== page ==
Judge raises concerns about Fisker's race through bankruptcy
WILMINGTON (Reuters) - Fisker Automotive Holdings Inc might not be making its plug-in Karma sports cars anymore, but it still knows speed. The company's lawyers convinced a bankruptcy judge on Tuesday that its Chapter 11 should proceed at an unusually rapid pace.
U.S. Bankruptcy Judge Kevin Gross in Wilmington began a hearing on Tuesday by suggesting the company should slow down its plan to sell its assets to Hong Kong tycoon Richard Li and give creditors four more weeks to get a handle on the situation.
"I'm not sure why another few weeks relatively speaking would harm this process," said Gross. "It would allow time for the creditors' committee to continue and complete its investigations."
Fisker filed for bankruptcy on November 22 and a creditors' committee was formed only on Thursday. The company has not produced a car in almost 18 months and the judge said there was no business that needed to be rescued through the breathing space of bankruptcy.
"This is not the case of a melting iceberg or a burning omelet or anything of that nature," he said.
Attorneys for both Fisker and its creditors disagreed. Although they discussed Gross's comments during a hastily arranged recess, no one took up the judge's suggestion to slow the process.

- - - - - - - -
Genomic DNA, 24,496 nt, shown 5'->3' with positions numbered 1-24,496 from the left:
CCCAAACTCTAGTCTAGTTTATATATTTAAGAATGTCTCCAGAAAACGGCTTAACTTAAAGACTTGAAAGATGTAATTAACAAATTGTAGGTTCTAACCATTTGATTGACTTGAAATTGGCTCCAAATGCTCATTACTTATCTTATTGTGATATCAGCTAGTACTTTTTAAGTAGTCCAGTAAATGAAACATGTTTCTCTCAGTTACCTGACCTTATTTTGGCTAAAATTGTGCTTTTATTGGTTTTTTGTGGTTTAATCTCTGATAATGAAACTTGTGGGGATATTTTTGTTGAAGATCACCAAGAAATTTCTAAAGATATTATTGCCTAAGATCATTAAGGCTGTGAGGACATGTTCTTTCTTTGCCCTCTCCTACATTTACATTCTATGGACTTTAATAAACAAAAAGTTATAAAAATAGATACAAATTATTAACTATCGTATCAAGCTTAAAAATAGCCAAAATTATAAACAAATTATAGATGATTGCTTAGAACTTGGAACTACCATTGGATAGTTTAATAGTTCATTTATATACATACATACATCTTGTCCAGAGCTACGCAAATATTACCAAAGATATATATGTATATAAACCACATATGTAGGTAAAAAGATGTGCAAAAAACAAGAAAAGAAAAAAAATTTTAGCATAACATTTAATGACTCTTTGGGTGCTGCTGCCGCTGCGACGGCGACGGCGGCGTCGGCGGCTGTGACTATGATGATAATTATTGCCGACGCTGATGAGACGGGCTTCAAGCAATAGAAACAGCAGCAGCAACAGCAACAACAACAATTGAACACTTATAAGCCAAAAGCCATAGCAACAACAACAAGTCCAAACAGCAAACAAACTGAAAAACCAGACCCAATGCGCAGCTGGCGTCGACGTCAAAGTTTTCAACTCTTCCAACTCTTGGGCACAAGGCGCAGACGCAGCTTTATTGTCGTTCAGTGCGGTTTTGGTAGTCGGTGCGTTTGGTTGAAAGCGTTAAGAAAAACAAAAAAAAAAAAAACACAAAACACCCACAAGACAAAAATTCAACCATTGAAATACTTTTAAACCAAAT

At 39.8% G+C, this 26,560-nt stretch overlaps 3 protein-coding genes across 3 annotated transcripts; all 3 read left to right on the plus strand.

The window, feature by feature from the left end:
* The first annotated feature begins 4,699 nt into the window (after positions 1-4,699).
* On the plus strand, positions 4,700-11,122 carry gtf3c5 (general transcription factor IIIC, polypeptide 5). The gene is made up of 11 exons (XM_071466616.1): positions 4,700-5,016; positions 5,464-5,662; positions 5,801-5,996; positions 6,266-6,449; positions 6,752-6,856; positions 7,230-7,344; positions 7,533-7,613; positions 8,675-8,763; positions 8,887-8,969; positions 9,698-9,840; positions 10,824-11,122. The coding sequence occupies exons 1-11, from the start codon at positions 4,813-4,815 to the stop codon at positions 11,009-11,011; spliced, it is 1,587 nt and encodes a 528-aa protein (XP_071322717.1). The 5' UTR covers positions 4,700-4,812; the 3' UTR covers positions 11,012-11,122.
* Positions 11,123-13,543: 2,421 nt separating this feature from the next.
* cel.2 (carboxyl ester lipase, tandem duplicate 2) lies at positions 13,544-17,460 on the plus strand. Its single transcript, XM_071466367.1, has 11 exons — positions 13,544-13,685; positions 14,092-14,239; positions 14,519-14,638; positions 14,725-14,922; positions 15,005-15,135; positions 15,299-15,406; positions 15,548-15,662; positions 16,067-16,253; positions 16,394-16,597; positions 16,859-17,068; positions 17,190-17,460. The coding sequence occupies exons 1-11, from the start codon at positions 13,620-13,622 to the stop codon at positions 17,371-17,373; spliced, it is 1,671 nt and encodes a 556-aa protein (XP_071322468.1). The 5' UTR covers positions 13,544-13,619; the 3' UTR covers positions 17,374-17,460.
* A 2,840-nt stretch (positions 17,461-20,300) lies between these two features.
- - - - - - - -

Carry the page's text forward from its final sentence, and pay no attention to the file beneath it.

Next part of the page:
"The creditors' committee does agree that this timeline is the right timeline," Sunni Beville, a lawyer at Brown Rudnick who represents the committee of unsecured creditors, said.
Gross gave his approval during the hearing to a provisional disclosure statement explaining Fisker's repayment plan, which will be sent to creditors to guide their vote.
Gross scheduled a hearing for January 3 at which he will decide if the plan of reorganization should be approved by the court, and also to approve the sale of the company's assets.
The assets are being sold to a company affiliated with Li. In November, the U.S. government auctioned a $168.5 million loan that it had made to Fisker, and Li's $25 million was the top bid.
Li is paying for Fisker's assets by "credit bidding," or applying what is owed on the loan toward purchasing Fisker's assets. In addition, Li's company is contributing $500,000 cash for unsecured creditors, but only if they vote to accept the plan.
Under the plan, former employees - who are owed more than $3.5 million - estimate that they and fellow unsecured creditors such as suppliers will be repaid about one-quarter of one cent for every dollar they are owed.
The company has taken an unusual step of skipping an auction of its assets, arguing that it actively shopped them prior to bankruptcy and that Li's proposal is the best out there. However, the company did tell Gross that there is no break-up fee and no cost to the estate if a better deal emerges.
An attorney for the U.S. Trustee, a government bankruptcy watchdog, told Gross that in addition to banks and investors, creditors include hundreds of consumers who stand to lose their deposits on Fisker orders.
"Granted someone that puts down a deposit on a $100,000 car is probably a more sophisticated consumer than someone who puts down money on a Toyota Corolla," said Mark Kenney of the U.S. Trustee's office. "Still, we need to make sure they understand the process."
Kenney also said creditors could be sorry if they agree to a rushed process.
The case is In re Fisker Automotive Holdings Inc, U.S. Bankruptcy Court, District of Delaware, No. 13-13087
(Reporting by Tom Hals in Wilmington, Delaware; Editing by Bob Burgdorfer)